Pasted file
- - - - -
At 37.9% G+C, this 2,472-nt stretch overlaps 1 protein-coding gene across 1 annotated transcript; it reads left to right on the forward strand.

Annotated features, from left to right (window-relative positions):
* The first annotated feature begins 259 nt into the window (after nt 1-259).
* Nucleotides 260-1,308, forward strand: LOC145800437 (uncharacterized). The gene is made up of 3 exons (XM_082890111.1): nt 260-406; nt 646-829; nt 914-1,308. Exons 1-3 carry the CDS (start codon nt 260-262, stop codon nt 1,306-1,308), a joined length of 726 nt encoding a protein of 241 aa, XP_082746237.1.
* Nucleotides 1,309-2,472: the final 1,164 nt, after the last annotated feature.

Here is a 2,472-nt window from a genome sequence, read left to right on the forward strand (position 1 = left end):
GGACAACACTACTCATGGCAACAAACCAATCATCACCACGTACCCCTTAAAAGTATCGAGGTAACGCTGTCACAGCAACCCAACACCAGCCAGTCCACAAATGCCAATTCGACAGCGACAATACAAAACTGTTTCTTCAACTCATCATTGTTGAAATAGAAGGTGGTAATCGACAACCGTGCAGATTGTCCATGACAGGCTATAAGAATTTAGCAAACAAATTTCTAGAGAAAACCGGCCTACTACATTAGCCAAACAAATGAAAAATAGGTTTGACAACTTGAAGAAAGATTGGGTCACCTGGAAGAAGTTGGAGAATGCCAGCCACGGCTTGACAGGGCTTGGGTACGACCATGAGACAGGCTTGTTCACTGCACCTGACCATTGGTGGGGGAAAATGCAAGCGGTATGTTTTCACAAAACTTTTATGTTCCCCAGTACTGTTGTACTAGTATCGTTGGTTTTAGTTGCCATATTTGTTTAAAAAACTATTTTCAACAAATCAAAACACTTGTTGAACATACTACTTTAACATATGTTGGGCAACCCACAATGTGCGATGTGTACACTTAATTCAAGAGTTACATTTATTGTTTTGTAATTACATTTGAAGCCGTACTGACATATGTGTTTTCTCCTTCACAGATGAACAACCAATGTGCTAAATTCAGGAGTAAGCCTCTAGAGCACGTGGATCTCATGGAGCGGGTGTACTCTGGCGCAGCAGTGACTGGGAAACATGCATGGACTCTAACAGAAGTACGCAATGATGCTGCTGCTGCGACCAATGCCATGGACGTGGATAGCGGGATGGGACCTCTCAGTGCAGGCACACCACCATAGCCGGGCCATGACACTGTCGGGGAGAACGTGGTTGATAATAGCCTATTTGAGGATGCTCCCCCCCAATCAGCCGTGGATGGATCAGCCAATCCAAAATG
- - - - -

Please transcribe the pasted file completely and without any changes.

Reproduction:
At 37.9% G+C, this 2,472-nt stretch overlaps 1 protein-coding gene across 1 annotated transcript; it reads left to right on the forward strand.

Annotated features, from left to right (window-relative positions):
* The first annotated feature begins 259 nt into the window (after nt 1-259).
* Nucleotides 260-1,308, forward strand: LOC145800437 (uncharacterized). The gene is made up of 3 exons (XM_082890111.1): nt 260-406; nt 646-829; nt 914-1,308. Exons 1-3 carry the CDS (start codon nt 260-262, stop codon nt 1,306-1,308), a joined length of 726 nt encoding a protein of 241 aa, XP_082746237.1.
* Nucleotides 1,309-2,472: the final 1,164 nt, after the last annotated feature.

Here is a 2,472-nt window from a genome sequence, read left to right on the forward strand (position 1 = left end):
GGACAACACTACTCATGGCAACAAACCAATCATCACCACGTACCCCTTAAAAGTATCGAGGTAACGCTGTCACAGCAACCCAACACCAGCCAGTCCACAAATGCCAATTCGACAGCGACAATACAAAACTGTTTCTTCAACTCATCATTGTTGAAATAGAAGGTGGTAATCGACAACCGTGCAGATTGTCCATGACAGGCTATAAGAATTTAGCAAACAAATTTCTAGAGAAAACCGGCCTACTACATTAGCCAAACAAATGAAAAATAGGTTTGACAACTTGAAGAAAGATTGGGTCACCTGGAAGAAGTTGGAGAATGCCAGCCACGGCTTGACAGGGCTTGGGTACGACCATGAGACAGGCTTGTTCACTGCACCTGACCATTGGTGGGGGAAAATGCAAGCGGTATGTTTTCACAAAACTTTTATGTTCCCCAGTACTGTTGTACTAGTATCGTTGGTTTTAGTTGCCATATTTGTTTAAAAAACTATTTTCAACAAATCAAAACACTTGTTGAACATACTACTTTAACATATGTTGGGCAACCCACAATGTGCGATGTGTACACTTAATTCAAGAGTTACATTTATTGTTTTGTAATTACATTTGAAGCCGTACTGACATATGTGTTTTCTCCTTCACAGATGAACAACCAATGTGCTAAATTCAGGAGTAAGCCTCTAGAGCACGTGGATCTCATGGAGCGGGTGTACTCTGGCGCAGCAGTGACTGGGAAACATGCATGGACTCTAACAGAAGTACGCAATGATGCTGCTGCTGCGACCAATGCCATGGACGTGGATAGCGGGATGGGACCTCTCAGTGCAGGCACACCACCATAGCCGGGCCATGACACTGTCGGGGAGAACGTGGTTGATAATAGCCTATTTGAGGATGCTCCCCCCCAATCAGCCGTGGATGGATCAGCCAATCCAAAATG